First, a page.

June 4, 2003 |
Surgeon General Richard H. Carmona said Tuesday that he supports the banning of tobacco products -- the first time that the government's top doctor and public health advocate has made such a strong statement about the contentious subject. Testifying at a House Energy and Commerce subcommittee hearing on smokeless tobacco and "reduced risk" tobacco products, Carmona was asked whether he would "support the abolition of all tobacco products." "I would at this point, yes," he replied.
July 24, 2002 |
On a unanimous voice vote, the Senate Tuesday confirmed Arizona trauma surgeon and SWAT team deputy Richard H. Carmona as surgeon general. Carmona will be commissioned as a three-star admiral in the public health corps, commanding more than 5,600 commissioned officers, although he will have only a small staff. Successful surgeons general have taken advantage of the bully pulpit of their office to promote public health causes.
July 18, 2002 |
A Senate committee unanimously approved the nomination of Dr. Richard Carmona as surgeon general Wednesday, despite questions about his medical record and work history. The vote by the Senate Health, Education, Labor and Pensions Committee was conducted quickly at an informal meeting just off the Senate floor. The nomination now goes to the full Senate, which must confirm Carmona to the post, which has been vacant since Dr. David Satcher's term expired in February.
July 10, 2002 |
Richard Carmona, President Bush's candidate for surgeon general, described himself Tuesday as a "people's doctor" who ably managed a trauma center, a hospital and a public health system in Tucson and still had time to moonlight on the sheriff's SWAT team. Carmona, 52, testifying at his confirmation hearing before a Senate committee, said his nomination as one of the nation's top doctors was the culmination of "my apparently disjointed career paths."
July 8, 2002 |
When Health and Human Services Secretary Tommy G. Thompson first sat down to talk with Richard Carmona about becoming surgeon general, the candidate seemed almost too good to be true. An up-from-nothing New York City street kid from Harlem. A high school dropout turned decorated Vietnam War veteran turned trauma surgeon. A moonlighting SWAT team member who shot a suspect dead to protect others and dangled from a helicopter in a daring mountain-side rescue.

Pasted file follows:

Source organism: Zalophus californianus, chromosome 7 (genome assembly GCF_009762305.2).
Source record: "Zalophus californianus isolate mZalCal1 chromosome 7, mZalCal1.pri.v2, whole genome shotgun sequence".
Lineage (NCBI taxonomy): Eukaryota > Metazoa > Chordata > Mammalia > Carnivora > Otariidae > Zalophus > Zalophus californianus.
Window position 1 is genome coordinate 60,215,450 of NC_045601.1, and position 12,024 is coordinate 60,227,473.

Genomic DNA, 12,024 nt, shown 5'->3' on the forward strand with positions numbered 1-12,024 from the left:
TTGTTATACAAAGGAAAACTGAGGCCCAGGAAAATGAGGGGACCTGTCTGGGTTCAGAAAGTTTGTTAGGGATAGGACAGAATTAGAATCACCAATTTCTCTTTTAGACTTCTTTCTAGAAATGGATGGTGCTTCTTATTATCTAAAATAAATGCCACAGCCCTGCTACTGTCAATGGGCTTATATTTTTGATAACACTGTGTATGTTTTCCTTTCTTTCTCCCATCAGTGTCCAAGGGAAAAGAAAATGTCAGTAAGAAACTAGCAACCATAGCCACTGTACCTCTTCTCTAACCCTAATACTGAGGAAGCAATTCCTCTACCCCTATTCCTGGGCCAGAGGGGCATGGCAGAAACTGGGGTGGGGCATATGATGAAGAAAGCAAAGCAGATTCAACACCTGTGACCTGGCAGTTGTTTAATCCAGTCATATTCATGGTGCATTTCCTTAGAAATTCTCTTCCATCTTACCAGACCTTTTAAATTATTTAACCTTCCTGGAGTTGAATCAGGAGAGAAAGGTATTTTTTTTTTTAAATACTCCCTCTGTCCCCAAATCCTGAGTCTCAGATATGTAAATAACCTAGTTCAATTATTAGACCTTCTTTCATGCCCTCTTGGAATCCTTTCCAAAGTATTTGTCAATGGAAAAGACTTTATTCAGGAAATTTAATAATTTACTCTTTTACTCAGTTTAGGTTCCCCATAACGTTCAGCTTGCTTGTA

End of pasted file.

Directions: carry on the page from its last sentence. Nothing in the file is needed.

March 29, 2002 |
In his 17 years in this desert city, Richard Carmona, President Bush's choice for U.S. surgeon general, has become one of Tucson's most visible and sometimes controversial figures. As a doctor and SWAT team member, his swashbuckling persona has made him a cult figure in law enforcement. But he also hasn't shied from controversy, which may well come up during his confirmation hearings. Carmona, for his part, is taking it one step at a time.
March 27, 2002 |
President Bush on Tuesday nominated an Arizona doctor with an action-hero resume to be surgeon general, traditionally the nation's most prominent platform for addressing the public on health issues. Named to the post was Richard Carmona, a 52-year-old Arizona trauma surgeon, part-time lawman and former Green Beret who killed a man 30 months ago in a shootout at a Tucson intersection.
December 14, 2001 |
The nation's epidemic of obesity is almost as menacing to health as smoking, the U.S. surgeon general said Thursday as he called on Americans to eat less and exercise more. Deaths related to obesity have reached 300,000 a year, said Dr. David Satcher, compared with 400,000 deaths annually from illnesses associated with smoking. Heart attacks, diabetes, strokes and various forms of cancer have all been linked to obesity, Satcher said.
November 4, 2001 |
Surgeon General David Satcher, who riled the Bush White House over the issue of teaching sexual abstinence in schools, says he'll step down Feb. 13 when his four-year term ends. Satcher, who was appointed by President Clinton, drew criticism from the White House last summer after his office released a report that said there was no evidence showing the success of sexual education programs that promote abstinence while barring discussion of birth control.
CALIFORNIA | LOCAL
July 26, 2001 |
U.S. Surgeon General David Satcher has a prescription for communities to begin fighting AIDS: Encourage education in homes, schools and churches; create a safe, comfortable treatment and testing environment; and promote healthy daily routines. "If we could really look at lifestyle and behavior, we could make a lot of progress," said Satcher, who was keynote speaker at an HIV prevention conference in Los Angeles on Wednesday. "The country needs to look at a model of community-based health care."